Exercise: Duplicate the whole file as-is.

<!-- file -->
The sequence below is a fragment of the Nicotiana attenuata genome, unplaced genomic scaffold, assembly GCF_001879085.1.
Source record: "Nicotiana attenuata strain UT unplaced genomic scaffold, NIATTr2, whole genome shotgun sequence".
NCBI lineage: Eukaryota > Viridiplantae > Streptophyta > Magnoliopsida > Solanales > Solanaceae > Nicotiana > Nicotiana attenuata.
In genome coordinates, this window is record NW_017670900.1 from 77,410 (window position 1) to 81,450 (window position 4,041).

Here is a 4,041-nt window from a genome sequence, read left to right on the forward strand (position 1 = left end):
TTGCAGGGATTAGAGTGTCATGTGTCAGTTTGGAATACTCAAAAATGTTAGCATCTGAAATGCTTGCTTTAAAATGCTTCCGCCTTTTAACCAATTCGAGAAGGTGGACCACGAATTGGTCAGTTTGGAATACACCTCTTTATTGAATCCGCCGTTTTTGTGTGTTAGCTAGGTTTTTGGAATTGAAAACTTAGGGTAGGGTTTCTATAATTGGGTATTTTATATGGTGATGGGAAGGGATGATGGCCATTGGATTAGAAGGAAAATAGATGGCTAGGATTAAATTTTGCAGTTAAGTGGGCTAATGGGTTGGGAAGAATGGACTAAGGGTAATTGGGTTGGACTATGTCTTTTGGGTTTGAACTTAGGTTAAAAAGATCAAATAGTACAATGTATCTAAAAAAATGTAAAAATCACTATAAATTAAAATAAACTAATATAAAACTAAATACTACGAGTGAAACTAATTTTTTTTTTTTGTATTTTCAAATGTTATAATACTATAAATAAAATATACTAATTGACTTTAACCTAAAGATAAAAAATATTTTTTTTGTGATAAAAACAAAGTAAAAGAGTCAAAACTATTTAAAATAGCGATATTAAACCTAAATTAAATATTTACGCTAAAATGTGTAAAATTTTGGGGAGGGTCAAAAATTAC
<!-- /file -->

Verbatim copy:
The sequence below is a fragment of the Nicotiana attenuata genome, unplaced genomic scaffold, assembly GCF_001879085.1.
Source record: "Nicotiana attenuata strain UT unplaced genomic scaffold, NIATTr2, whole genome shotgun sequence".
NCBI lineage: Eukaryota > Viridiplantae > Streptophyta > Magnoliopsida > Solanales > Solanaceae > Nicotiana > Nicotiana attenuata.
In genome coordinates, this window is record NW_017670900.1 from 77,410 (window position 1) to 81,450 (window position 4,041).

Here is a 4,041-nt window from a genome sequence, read left to right on the forward strand (position 1 = left end):
TTGCAGGGATTAGAGTGTCATGTGTCAGTTTGGAATACTCAAAAATGTTAGCATCTGAAATGCTTGCTTTAAAATGCTTCCGCCTTTTAACCAATTCGAGAAGGTGGACCACGAATTGGTCAGTTTGGAATACACCTCTTTATTGAATCCGCCGTTTTTGTGTGTTAGCTAGGTTTTTGGAATTGAAAACTTAGGGTAGGGTTTCTATAATTGGGTATTTTATATGGTGATGGGAAGGGATGATGGCCATTGGATTAGAAGGAAAATAGATGGCTAGGATTAAATTTTGCAGTTAAGTGGGCTAATGGGTTGGGAAGAATGGACTAAGGGTAATTGGGTTGGACTATGTCTTTTGGGTTTGAACTTAGGTTAAAAAGATCAAATAGTACAATGTATCTAAAAAAATGTAAAAATCACTATAAATTAAAATAAACTAATATAAAACTAAATACTACGAGTGAAACTAATTTTTTTTTTTTGTATTTTCAAATGTTATAATACTATAAATAAAATATACTAATTGACTTTAACCTAAAGATAAAAAATATTTTTTTTGTGATAAAAACAAAGTAAAAGAGTCAAAACTATTTAAAATAGCGATATTAAACCTAAATTAAATATTTACGCTAAAATGTGTAAAATTTTGGGGAGGGTCAAAAATTAC